NSW Young Labor Vice-President Casey Thompson reports from Australian Young Labor Conference in Canberra:
Young Labor members from around Australia came together in Canberra in early September for the annual Australian Young Labor (AYL) Conference.
Young Labor Left with Tanya Plibersek MP
The notorious AYL Conference is known for being the place the Young Right makes the greatest mockery of our movement. In the past, motions have been put on which state’s beer sizes reign supreme. Many of the motions brought this year were very similar, however, National Secretariat, realising the embarrassment this could cause the party a week out from a crucial by-election, instructed the Young Right to remove their attempt at humour from the conference. The Left welcomed this intervention.
The National Young Left returned to conference this year, after walking off floor in 2014 and holding an alternative policy-driven conference, in the hope of discussing serious policy and building Young Labor ahead of the 2016 federal election. The policy booklet this year was more serious but sadly the same cannot be said for all sections of the conference.
Whilst chapters like the women’s debate were taken seriously and the Left’s proposal of 50% Affirmative Action was agreed to, many first time Left speakers were drowned out by the noise of the delegates sitting on the Right. Many LGBTIQ Left speakers had it implied they were homophobic when arguing for a binding vote on marriage equality as this was a different viewpoint to the LGBTIQ speakers from the Young Right.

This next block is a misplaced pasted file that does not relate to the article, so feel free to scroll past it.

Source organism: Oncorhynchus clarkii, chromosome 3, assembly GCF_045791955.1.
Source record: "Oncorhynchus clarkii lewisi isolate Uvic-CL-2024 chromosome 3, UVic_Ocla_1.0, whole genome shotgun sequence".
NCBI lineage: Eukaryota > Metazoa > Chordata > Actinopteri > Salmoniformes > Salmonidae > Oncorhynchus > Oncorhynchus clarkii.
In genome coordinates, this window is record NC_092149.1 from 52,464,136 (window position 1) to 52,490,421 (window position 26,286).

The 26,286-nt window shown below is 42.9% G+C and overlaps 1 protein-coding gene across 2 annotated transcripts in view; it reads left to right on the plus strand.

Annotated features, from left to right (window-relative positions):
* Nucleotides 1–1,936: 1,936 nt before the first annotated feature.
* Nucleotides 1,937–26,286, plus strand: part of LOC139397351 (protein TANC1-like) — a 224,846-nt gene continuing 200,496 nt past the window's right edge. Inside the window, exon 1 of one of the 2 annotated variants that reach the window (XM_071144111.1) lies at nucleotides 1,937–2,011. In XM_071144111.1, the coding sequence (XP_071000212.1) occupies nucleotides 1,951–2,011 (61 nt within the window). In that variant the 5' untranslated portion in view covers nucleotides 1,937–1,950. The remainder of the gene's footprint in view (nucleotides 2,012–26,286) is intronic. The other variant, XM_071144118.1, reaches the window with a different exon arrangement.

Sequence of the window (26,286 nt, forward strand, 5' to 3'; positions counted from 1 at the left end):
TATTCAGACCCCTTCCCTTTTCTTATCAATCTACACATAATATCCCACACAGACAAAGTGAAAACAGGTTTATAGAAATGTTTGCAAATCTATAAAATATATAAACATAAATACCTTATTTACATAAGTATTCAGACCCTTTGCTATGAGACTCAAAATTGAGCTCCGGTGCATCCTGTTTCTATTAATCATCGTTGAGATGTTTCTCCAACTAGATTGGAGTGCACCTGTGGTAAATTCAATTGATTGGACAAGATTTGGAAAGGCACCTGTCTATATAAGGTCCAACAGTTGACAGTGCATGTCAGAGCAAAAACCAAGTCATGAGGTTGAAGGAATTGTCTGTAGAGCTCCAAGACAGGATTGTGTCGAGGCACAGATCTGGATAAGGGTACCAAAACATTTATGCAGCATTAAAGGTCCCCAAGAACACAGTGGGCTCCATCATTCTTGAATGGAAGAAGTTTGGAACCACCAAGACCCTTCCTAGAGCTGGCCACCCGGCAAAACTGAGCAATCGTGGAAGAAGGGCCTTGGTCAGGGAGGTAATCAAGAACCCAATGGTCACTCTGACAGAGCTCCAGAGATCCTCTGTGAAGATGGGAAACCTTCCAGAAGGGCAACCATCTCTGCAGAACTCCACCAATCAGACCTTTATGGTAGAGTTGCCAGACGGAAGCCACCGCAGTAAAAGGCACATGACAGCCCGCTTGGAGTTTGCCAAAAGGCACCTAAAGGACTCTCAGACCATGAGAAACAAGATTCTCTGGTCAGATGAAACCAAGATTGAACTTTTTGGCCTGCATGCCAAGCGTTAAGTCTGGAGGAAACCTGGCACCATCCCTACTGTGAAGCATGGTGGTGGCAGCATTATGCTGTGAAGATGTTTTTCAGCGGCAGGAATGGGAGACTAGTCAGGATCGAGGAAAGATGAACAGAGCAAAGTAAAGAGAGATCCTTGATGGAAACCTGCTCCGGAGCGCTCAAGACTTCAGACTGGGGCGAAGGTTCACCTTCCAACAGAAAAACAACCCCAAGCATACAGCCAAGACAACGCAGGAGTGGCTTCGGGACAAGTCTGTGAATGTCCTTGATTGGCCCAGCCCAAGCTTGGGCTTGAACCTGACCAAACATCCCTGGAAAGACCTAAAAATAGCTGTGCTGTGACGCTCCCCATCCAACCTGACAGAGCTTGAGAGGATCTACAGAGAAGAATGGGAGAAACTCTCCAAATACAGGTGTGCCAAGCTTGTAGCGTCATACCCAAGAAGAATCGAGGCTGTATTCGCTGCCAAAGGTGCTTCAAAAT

The National Young Left’s calls for democratisation of our youth wing were shouted down and laughed at – the proposal that the AYL president should be directly elected in the same way as the national parliamentary leader and the national party president was considered farcical by the Young Right.
Why give up so much power? Because if you’re in the Labor Party for the people the Labor Party serves, the working families of Australia, struggling students, women, LGBTIQ peoples, culturally and linguistically diverse people, then you see how opening up our organisation helps them. Not only does it empower them to participate in our organisation but it encourages everyone that believes in equality to join.
Currently AYL is undemocratic and exclusive, very few get to say they’re privy to the backroom deals of the ruling clique. If we give people a say in our party, if we give people a say in the leadership of our party, they can more clearly see the benefit of joining and being a part of our movement. Why join a party that doesn’t want to listen to what you have to say?
Young Labor Left will be keeping up the fight to grow and reform Australian Young Labor to make sure that our national youth wing is the vibrant and successful organisation we need to challenge the Liberals at the next election